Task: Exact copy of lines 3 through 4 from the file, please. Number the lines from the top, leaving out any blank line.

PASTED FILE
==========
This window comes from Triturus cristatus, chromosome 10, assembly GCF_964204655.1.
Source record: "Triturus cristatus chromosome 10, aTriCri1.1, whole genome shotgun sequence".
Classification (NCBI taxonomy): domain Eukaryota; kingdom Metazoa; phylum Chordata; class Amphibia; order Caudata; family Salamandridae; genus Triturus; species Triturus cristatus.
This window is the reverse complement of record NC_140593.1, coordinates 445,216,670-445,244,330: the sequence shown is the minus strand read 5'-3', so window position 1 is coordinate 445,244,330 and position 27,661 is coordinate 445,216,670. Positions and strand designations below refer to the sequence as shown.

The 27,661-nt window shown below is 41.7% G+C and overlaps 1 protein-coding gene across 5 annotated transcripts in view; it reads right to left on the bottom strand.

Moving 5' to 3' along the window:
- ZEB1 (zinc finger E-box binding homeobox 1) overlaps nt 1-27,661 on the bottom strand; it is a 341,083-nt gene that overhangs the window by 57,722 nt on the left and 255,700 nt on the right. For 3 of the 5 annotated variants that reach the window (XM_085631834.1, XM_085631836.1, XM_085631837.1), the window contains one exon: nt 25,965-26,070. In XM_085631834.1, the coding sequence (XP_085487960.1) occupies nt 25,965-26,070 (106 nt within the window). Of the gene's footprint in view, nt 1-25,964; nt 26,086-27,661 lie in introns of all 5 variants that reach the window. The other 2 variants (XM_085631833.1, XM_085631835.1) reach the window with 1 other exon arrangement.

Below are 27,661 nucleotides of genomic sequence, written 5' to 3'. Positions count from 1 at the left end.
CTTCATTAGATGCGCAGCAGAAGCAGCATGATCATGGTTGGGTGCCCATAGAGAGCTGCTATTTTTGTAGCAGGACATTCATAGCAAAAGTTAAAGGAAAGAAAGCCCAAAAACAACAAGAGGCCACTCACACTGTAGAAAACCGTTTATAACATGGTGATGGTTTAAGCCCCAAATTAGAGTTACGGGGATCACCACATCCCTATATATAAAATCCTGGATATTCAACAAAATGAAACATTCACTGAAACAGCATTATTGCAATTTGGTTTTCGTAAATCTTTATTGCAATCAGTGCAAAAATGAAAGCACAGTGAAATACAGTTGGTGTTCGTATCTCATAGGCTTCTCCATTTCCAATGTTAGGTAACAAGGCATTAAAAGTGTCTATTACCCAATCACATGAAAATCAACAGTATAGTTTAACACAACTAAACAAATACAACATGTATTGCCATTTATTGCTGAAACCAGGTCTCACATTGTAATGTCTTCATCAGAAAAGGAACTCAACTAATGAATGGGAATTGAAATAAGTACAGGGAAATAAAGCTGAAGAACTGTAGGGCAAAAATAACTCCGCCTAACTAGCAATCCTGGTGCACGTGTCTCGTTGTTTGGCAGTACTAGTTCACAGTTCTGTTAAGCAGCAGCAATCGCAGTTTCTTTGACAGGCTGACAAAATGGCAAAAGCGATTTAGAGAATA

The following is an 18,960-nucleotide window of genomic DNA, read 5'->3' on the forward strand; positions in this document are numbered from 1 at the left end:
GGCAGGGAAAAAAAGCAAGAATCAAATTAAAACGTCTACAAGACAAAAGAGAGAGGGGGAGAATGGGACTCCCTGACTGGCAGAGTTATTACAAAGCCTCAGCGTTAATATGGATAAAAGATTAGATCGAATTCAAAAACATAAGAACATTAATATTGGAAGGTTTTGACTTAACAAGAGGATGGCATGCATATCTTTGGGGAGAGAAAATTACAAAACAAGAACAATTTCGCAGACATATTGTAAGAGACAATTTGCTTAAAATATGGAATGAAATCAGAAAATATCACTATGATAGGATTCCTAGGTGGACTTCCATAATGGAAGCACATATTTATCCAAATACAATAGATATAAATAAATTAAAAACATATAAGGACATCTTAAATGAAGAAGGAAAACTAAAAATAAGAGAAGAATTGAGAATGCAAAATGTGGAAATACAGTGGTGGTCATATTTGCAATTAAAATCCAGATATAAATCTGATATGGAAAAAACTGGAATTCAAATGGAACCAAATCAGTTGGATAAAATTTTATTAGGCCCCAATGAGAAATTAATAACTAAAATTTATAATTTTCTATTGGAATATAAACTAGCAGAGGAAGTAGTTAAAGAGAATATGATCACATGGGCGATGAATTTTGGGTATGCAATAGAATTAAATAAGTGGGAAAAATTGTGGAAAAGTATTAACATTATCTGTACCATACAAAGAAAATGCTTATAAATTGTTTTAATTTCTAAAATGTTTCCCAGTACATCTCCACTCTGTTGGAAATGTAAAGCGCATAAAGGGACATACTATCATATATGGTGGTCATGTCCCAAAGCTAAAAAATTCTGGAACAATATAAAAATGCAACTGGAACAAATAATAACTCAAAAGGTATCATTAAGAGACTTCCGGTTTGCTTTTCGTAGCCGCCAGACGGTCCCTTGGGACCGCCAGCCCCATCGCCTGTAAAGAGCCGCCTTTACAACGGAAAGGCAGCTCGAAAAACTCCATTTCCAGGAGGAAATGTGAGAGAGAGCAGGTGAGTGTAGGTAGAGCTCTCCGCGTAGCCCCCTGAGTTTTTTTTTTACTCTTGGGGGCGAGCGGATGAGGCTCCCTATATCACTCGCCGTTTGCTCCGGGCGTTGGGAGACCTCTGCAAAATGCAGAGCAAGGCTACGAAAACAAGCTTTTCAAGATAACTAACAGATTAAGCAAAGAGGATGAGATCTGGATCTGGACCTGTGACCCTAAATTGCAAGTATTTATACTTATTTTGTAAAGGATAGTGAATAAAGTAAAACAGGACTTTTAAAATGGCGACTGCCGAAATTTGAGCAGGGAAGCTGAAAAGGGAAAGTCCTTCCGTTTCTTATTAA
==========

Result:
Classification (NCBI taxonomy): domain Eukaryota; kingdom Metazoa; phylum Chordata; class Amphibia; order Caudata; family Salamandridae; genus Triturus; species Triturus cristatus.
This window is the reverse complement of record NC_140593.1, coordinates 445,216,670-445,244,330: the sequence shown is the minus strand read 5'-3', so window position 1 is coordinate 445,244,330 and position 27,661 is coordinate 445,216,670. Positions and strand designations below refer to the sequence as shown.